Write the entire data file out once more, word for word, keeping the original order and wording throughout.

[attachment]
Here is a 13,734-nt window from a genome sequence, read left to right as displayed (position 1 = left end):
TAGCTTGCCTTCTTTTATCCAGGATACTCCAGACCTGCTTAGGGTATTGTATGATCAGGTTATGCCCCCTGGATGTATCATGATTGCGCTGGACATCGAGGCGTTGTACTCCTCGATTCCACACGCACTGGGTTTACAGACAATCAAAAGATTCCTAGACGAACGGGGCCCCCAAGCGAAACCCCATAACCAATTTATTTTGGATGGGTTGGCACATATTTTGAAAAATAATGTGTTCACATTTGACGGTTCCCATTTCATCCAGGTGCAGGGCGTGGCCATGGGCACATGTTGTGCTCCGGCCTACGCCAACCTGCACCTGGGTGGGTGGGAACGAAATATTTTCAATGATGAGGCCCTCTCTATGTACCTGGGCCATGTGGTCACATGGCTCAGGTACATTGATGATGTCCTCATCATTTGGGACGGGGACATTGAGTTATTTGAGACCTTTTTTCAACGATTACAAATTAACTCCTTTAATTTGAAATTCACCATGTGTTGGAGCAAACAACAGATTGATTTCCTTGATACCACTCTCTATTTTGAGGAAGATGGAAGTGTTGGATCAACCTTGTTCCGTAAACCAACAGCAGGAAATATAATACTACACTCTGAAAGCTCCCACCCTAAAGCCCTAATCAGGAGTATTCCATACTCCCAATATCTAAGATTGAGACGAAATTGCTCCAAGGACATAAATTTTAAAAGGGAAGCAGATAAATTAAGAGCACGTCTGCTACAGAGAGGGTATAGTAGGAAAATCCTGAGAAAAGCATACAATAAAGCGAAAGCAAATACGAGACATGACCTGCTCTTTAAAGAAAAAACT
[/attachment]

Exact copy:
Here is a 13,734-nt window from a genome sequence, read left to right as displayed (position 1 = left end):
TAGCTTGCCTTCTTTTATCCAGGATACTCCAGACCTGCTTAGGGTATTGTATGATCAGGTTATGCCCCCTGGATGTATCATGATTGCGCTGGACATCGAGGCGTTGTACTCCTCGATTCCACACGCACTGGGTTTACAGACAATCAAAAGATTCCTAGACGAACGGGGCCCCCAAGCGAAACCCCATAACCAATTTATTTTGGATGGGTTGGCACATATTTTGAAAAATAATGTGTTCACATTTGACGGTTCCCATTTCATCCAGGTGCAGGGCGTGGCCATGGGCACATGTTGTGCTCCGGCCTACGCCAACCTGCACCTGGGTGGGTGGGAACGAAATATTTTCAATGATGAGGCCCTCTCTATGTACCTGGGCCATGTGGTCACATGGCTCAGGTACATTGATGATGTCCTCATCATTTGGGACGGGGACATTGAGTTATTTGAGACCTTTTTTCAACGATTACAAATTAACTCCTTTAATTTGAAATTCACCATGTGTTGGAGCAAACAACAGATTGATTTCCTTGATACCACTCTCTATTTTGAGGAAGATGGAAGTGTTGGATCAACCTTGTTCCGTAAACCAACAGCAGGAAATATAATACTACACTCTGAAAGCTCCCACCCTAAAGCCCTAATCAGGAGTATTCCATACTCCCAATATCTAAGATTGAGACGAAATTGCTCCAAGGACATAAATTTTAAAAGGGAAGCAGATAAATTAAGAGCACGTCTGCTACAGAGAGGGTATAGTAGGAAAATCCTGAGAAAAGCATACAATAAAGCGAAAGCAAATACGAGACATGACCTGCTCTTTAAAGAAAAAACT